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Archive for August, 2017

Attraction and Pain in Proportion

August 21, 2017 Leave a comment

The sense of attraction for someone, and the pain from rejection, comes in certain proportions.

Attraction is directly proportional to perceived availability. Someone is at her most attractive when she’s still single. To put it bluntly, a pretty face becomes gorgeous when she isn’t married or in a relationship yet. This gives the admirer a sense of hope because the chance to pursue and win her is still there. Such attraction diminishes when she’s in a relationship, because it’s harder to compete and win her over when her heart already belongs to someone. And in a way, attraction can (and probably should) cease to exist if she’s already married, because it means she’s committed to no longer entertain anyone else in her life.

Conversely, the pain experienced from rejection is indirectly proportional to perceived availability. The less available a person is, the less painful it is when she rejects you. Rejection feels bad when she’s already married because it means, by virtue of her commitment, you already have no chance; by default you’re already rejected. And such rejection is only proper because actually, if she really loves her husband, then she should reject you. Rejection feels worse when she’s in a relationship because, although she’s not yet finally committed to someone, she already loves someone else who is not you. For these two cases, it feels awful. However unfaithfulness, especially in a marriage, is unacceptable, thus, any rejection is understandable and even acceptable. But rejection feels the worst when, even if she’s still single and thus the opportunity to have her in your life is there, she still rejects you because she just isn’t interested in you.

Anyway, these are just a few things I’ve observed in my journey in life.

Categories: Ideas and Philosophy

Leadership: Success When Approachable, Correctable

August 21, 2017 Leave a comment

A leader is only successful because of his followers. If a leader is able to get anything done, then usually it’s not because he was able to do it himself, but because he was able to do it through others. Therefore, a leader is only as effective as the people under him who choose to respect his authority and follow him. Treat people right and half the battle is already won; a leader is on his way to success. However when you’re lousy to those you need, expect failure.

It’s obviously important to have core competencies to actually do the work. It’s important to work hard to gain experience (even from failures) that will further one’s confidence and expertise in doing work.

But at the end of the day, no one person can succeed alone. Even if you have the drive to get somewhere far, you still need people to help you get to where you want to be. And of course, the last thing you want to be is a jerk to the people who can build you up; screw with them, though, and don’t be surprised if they tear you down.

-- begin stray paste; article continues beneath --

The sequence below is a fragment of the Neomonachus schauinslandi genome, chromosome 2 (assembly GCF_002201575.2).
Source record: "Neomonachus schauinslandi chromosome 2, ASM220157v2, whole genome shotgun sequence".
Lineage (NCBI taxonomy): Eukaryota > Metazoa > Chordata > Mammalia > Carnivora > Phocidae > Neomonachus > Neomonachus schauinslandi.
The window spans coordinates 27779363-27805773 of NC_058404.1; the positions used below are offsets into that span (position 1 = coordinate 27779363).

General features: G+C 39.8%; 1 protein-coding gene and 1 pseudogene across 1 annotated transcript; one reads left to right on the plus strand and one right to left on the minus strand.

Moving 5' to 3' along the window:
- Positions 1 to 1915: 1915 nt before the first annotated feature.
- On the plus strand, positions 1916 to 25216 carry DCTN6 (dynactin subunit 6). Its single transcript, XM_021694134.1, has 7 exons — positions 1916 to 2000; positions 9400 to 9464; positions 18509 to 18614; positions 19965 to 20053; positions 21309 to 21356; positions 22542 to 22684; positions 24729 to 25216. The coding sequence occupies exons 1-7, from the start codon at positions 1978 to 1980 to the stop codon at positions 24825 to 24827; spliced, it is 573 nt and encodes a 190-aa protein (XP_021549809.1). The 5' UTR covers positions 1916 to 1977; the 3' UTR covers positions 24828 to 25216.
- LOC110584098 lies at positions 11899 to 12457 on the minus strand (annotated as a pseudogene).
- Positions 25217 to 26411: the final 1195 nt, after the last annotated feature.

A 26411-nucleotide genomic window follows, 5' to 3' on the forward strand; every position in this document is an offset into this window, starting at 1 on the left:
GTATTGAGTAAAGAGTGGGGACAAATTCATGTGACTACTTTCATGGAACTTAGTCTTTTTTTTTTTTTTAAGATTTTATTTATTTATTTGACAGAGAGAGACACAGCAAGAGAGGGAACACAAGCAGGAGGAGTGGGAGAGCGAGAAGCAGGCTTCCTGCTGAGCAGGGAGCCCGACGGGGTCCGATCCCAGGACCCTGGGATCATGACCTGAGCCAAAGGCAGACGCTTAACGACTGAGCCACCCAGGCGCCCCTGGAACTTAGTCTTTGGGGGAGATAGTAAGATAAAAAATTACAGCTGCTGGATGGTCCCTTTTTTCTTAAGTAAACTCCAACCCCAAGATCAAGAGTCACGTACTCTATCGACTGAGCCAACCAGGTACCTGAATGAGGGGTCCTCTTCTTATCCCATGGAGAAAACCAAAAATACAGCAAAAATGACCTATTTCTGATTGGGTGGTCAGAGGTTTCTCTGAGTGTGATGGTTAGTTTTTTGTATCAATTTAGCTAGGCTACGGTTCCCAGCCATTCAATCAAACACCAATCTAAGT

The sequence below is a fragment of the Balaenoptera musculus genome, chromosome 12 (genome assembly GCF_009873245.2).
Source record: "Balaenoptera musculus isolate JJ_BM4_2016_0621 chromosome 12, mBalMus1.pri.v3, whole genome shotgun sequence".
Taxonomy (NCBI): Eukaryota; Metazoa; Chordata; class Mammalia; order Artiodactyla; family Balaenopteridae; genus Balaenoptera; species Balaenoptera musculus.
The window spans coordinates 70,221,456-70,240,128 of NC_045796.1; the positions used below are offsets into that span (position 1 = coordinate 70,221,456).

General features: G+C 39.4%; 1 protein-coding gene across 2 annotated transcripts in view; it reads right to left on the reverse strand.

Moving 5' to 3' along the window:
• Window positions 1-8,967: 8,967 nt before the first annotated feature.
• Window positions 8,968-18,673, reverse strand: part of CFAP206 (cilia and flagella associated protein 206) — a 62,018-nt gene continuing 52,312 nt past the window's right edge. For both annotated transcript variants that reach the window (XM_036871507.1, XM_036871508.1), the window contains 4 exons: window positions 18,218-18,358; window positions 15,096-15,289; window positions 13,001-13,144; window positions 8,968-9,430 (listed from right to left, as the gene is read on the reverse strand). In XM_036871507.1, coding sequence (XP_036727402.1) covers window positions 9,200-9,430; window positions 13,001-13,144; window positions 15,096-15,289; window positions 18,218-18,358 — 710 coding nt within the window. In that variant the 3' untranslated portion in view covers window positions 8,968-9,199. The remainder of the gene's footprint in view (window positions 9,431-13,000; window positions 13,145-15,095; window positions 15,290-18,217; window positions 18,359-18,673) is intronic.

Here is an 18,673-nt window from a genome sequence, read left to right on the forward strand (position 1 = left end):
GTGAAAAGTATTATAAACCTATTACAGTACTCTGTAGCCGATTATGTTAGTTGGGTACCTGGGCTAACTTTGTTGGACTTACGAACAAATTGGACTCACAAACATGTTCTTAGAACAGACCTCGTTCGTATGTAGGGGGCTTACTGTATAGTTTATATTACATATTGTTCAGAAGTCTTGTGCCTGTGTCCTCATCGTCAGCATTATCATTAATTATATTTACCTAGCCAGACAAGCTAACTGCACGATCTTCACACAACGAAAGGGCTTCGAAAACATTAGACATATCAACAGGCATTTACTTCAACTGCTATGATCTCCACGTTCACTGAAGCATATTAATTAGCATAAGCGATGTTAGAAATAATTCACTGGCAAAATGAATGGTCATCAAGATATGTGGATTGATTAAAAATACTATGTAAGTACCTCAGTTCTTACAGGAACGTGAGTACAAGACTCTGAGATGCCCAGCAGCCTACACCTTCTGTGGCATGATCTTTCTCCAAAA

Be humble enough to recognize that you need help to get anywhere in life. And because you need help, you need to work with the people around you that can make such possible. It’s therefore important to build a healthy rapport with them.

Be Approachable

Success in leadership involves being approachable to the people who work for you. Note that this isn’t something superficial: You should have a genuine and sincere connection to them. Of course there’s such a thing as professional distance, but that’s beside the point. They should be able to connect to you during “the good times” so that they’d also be comfortable reaching out to you during “the bad times,” which is just as crucial if not more so.

Being approachable also means you’re available to them when they need you. Find time for your team, even if it’s at least being available to them online once in a while. If you’re always busy and your calendar is always booked with back-to-back appointments, then you become USELESS to them. Even worse is if they no longer bother to reach out to you (or even try), for whatever reason. A leader who has no time for his team isn’t one who is approachable.

You’re “relatable” to your people if they see who you are. At the end of the day, this means they see that you’re just like them, too, which you are, actually. Consequently, you also allow them to be themselves.

You will not be able to appropriately reach out and engage people if you don’t allow them to freely express themselves. You have a serious problem if people feel the need to censor themselves or tell you only what you want to hear because they fear your reaction. And if people actually do that then it also shows you’re NOT the kind of person they can trust. – Me

Failure to be approachable means your team will only do work for you at the bare minimum that’s professionally required from them to do. Now, strictly speaking you shouldn’t expect more than that, and that’s precisely only what you’ll get. However if people see that you’re someone reachable, approachable, and relatable, then they will be willing to go beyond just that.